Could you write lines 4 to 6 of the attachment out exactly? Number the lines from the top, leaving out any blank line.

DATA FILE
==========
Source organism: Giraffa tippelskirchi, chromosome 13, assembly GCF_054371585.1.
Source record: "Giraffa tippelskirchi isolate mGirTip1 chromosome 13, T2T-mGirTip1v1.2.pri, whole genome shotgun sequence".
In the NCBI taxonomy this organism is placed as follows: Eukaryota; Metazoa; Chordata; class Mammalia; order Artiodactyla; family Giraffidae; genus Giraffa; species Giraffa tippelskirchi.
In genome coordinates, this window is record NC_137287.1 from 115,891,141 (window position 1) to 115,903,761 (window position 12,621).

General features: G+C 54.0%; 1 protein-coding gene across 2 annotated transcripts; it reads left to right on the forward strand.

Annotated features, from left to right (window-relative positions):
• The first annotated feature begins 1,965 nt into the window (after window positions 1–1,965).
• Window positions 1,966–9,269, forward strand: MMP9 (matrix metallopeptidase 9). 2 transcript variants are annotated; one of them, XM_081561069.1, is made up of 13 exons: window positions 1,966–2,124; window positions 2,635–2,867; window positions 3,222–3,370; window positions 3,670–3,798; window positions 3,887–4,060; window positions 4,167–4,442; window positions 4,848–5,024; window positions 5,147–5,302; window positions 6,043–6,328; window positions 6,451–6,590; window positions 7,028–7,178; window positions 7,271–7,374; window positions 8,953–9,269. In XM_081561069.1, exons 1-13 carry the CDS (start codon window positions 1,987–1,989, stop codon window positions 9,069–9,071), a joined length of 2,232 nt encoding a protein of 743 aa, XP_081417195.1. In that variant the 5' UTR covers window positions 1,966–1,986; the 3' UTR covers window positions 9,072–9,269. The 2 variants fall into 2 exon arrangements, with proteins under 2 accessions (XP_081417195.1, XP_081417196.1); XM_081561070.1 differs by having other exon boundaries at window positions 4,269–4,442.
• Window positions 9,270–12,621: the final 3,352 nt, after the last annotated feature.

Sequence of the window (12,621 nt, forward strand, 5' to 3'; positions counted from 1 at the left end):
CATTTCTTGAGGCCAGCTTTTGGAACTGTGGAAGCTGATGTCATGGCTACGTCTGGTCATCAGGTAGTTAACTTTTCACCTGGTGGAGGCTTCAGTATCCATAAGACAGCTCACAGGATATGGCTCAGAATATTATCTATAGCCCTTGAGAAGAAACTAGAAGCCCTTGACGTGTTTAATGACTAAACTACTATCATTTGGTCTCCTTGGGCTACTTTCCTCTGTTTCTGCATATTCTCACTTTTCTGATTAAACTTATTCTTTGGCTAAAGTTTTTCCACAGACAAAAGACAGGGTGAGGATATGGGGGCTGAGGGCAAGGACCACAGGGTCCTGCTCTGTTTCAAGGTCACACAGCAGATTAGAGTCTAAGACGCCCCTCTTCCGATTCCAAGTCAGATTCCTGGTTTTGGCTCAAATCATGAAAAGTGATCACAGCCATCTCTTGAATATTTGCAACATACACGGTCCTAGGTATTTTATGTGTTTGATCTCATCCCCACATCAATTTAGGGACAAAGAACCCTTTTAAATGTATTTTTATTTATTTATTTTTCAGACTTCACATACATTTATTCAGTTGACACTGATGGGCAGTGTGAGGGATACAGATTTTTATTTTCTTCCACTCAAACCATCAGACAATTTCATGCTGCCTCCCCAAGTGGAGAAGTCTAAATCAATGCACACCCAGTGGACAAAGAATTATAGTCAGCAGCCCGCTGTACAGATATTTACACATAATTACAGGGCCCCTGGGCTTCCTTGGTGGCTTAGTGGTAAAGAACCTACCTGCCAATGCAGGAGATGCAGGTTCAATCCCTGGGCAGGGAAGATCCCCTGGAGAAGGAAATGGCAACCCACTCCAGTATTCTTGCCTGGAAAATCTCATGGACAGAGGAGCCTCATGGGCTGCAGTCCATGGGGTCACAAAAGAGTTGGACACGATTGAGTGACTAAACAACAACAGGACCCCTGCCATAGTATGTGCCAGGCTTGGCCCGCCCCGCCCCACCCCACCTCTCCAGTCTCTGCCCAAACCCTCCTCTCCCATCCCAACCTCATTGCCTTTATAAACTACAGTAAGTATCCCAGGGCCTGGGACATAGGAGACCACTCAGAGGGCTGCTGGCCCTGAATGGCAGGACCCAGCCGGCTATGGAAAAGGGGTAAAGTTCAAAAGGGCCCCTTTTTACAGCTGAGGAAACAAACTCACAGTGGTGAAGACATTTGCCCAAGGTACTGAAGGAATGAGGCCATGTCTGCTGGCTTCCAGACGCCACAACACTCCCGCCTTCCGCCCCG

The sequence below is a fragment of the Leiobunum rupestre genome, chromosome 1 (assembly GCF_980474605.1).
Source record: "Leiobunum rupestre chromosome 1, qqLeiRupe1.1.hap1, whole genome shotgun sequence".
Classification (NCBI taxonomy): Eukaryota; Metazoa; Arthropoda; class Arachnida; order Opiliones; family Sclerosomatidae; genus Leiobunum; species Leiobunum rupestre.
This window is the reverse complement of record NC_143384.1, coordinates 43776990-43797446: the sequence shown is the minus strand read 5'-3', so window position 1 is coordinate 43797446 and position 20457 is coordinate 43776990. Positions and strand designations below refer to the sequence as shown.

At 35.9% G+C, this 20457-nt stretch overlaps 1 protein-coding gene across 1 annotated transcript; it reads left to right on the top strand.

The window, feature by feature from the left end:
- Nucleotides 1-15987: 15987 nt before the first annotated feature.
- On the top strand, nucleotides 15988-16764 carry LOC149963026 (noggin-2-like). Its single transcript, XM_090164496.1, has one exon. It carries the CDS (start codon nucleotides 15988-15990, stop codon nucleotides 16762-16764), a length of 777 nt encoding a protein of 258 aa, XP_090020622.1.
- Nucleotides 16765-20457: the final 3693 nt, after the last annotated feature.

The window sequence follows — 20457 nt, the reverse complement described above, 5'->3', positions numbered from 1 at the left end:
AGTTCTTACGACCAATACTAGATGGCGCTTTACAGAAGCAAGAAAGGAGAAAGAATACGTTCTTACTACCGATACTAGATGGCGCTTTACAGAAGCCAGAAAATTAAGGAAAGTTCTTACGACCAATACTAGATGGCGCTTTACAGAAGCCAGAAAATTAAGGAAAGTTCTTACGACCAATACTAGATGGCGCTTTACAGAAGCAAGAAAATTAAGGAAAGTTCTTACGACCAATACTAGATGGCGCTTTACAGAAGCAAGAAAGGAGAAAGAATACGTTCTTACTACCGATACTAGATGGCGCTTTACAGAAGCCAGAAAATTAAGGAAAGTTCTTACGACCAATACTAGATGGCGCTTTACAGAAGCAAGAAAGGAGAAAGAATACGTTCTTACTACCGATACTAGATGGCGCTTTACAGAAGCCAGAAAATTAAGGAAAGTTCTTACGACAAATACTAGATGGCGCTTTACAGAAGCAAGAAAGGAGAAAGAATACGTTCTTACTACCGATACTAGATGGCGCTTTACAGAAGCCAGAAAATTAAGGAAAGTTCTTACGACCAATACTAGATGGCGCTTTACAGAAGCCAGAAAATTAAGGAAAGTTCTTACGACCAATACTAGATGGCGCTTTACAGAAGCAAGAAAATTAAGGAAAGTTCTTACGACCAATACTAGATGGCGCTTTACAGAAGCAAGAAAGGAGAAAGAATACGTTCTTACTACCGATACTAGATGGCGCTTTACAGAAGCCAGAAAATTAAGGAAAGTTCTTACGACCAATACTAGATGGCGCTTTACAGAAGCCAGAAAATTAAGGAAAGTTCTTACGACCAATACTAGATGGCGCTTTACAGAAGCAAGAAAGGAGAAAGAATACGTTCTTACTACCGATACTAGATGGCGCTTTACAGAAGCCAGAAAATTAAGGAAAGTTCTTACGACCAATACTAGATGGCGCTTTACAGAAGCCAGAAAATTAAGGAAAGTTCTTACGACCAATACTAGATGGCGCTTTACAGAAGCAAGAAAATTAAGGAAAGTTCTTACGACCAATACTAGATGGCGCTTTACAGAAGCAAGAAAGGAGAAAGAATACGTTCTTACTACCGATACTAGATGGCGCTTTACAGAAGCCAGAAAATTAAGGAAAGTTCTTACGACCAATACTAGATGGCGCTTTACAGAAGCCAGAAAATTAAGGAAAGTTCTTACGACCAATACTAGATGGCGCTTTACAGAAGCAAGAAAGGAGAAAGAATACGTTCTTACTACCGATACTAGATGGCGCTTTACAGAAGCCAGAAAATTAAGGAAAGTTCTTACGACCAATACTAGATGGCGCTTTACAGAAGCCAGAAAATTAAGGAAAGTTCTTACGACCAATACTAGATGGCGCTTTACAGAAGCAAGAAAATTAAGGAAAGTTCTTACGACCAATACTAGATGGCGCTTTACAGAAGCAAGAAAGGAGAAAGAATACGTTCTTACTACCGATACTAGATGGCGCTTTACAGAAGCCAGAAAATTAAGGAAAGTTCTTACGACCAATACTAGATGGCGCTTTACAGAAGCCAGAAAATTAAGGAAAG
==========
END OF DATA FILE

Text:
In genome coordinates, this window is record NC_137287.1 from 115,891,141 (window position 1) to 115,903,761 (window position 12,621).

General features: G+C 54.0%; 1 protein-coding gene across 2 annotated transcripts; it reads left to right on the forward strand.

Annotated features, from left to right (window-relative positions):